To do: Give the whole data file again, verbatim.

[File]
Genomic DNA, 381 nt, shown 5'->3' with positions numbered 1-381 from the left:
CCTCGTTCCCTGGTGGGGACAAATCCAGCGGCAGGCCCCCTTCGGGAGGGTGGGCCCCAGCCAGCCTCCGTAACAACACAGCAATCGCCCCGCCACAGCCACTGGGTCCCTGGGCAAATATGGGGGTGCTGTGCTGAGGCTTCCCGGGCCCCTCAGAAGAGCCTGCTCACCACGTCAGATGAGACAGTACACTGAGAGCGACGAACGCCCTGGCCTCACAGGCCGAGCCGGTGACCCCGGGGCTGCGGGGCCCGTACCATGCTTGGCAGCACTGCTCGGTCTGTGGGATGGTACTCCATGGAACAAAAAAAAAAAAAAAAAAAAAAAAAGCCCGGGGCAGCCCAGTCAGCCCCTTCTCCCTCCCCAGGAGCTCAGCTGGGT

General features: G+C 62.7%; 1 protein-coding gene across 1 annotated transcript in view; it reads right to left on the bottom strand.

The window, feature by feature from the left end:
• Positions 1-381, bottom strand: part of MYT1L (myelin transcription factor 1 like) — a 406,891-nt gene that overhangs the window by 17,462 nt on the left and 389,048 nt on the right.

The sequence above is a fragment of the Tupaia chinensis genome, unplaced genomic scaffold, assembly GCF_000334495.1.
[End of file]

Genomic DNA, 381 nt, shown 5'->3' with positions numbered 1-381 from the left:
CCTCGTTCCCTGGTGGGGACAAATCCAGCGGCAGGCCCCCTTCGGGAGGGTGGGCCCCAGCCAGCCTCCGTAACAACACAGCAATCGCCCCGCCACAGCCACTGGGTCCCTGGGCAAATATGGGGGTGCTGTGCTGAGGCTTCCCGGGCCCCTCAGAAGAGCCTGCTCACCACGTCAGATGAGACAGTACACTGAGAGCGACGAACGCCCTGGCCTCACAGGCCGAGCCGGTGACCCCGGGGCTGCGGGGCCCGTACCATGCTTGGCAGCACTGCTCGGTCTGTGGGATGGTACTCCATGGAACAAAAAAAAAAAAAAAAAAAAAAAAAGCCCGGGGCAGCCCAGTCAGCCCCTTCTCCCTCCCCAGGAGCTCAGCTGGGT

General features: G+C 62.7%; 1 protein-coding gene across 1 annotated transcript in view; it reads right to left on the bottom strand.

The window, feature by feature from the left end:
• Positions 1-381, bottom strand: part of MYT1L (myelin transcription factor 1 like) — a 406,891-nt gene that overhangs the window by 17,462 nt on the left and 389,048 nt on the right.

The sequence above is a fragment of the Tupaia chinensis genome, unplaced genomic scaffold, assembly GCF_000334495.1.